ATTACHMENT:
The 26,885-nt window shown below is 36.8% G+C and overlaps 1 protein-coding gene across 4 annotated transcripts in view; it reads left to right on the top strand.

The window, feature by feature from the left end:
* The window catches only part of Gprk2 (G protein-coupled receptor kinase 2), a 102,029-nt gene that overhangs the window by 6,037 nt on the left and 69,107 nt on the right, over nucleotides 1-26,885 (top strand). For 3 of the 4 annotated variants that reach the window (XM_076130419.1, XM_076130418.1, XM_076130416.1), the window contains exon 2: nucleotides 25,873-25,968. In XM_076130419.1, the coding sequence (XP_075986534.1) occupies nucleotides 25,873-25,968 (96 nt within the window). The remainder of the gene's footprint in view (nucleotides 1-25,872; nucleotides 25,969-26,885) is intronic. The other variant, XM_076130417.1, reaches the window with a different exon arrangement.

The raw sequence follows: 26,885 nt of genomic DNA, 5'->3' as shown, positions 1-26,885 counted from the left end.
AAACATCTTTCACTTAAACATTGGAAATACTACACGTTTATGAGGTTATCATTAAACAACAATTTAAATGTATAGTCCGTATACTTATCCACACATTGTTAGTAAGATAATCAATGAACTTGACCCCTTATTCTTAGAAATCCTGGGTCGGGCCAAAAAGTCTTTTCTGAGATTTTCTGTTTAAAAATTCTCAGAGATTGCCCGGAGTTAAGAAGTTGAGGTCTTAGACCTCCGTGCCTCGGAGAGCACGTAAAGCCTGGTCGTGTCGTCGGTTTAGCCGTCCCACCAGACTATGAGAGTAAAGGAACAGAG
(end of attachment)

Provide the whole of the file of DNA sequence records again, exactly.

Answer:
The 26,885-nt window shown below is 36.8% G+C and overlaps 1 protein-coding gene across 4 annotated transcripts in view; it reads left to right on the top strand.

The window, feature by feature from the left end:
* The window catches only part of Gprk2 (G protein-coupled receptor kinase 2), a 102,029-nt gene that overhangs the window by 6,037 nt on the left and 69,107 nt on the right, over nucleotides 1-26,885 (top strand). For 3 of the 4 annotated variants that reach the window (XM_076130419.1, XM_076130418.1, XM_076130416.1), the window contains exon 2: nucleotides 25,873-25,968. In XM_076130419.1, the coding sequence (XP_075986534.1) occupies nucleotides 25,873-25,968 (96 nt within the window). The remainder of the gene's footprint in view (nucleotides 1-25,872; nucleotides 25,969-26,885) is intronic. The other variant, XM_076130417.1, reaches the window with a different exon arrangement.

The raw sequence follows: 26,885 nt of genomic DNA, 5'->3' as shown, positions 1-26,885 counted from the left end.
AAACATCTTTCACTTAAACATTGGAAATACTACACGTTTATGAGGTTATCATTAAACAACAATTTAAATGTATAGTCCGTATACTTATCCACACATTGTTAGTAAGATAATCAATGAACTTGACCCCTTATTCTTAGAAATCCTGGGTCGGGCCAAAAAGTCTTTTCTGAGATTTTCTGTTTAAAAATTCTCAGAGATTGCCCGGAGTTAAGAAGTTGAGGTCTTAGACCTCCGTGCCTCGGAGAGCACGTAAAGCCTGGTCGTGTCGTCGGTTTAGCCGTCCCACCAGACTATGAGAGTAAAGGAACAGAG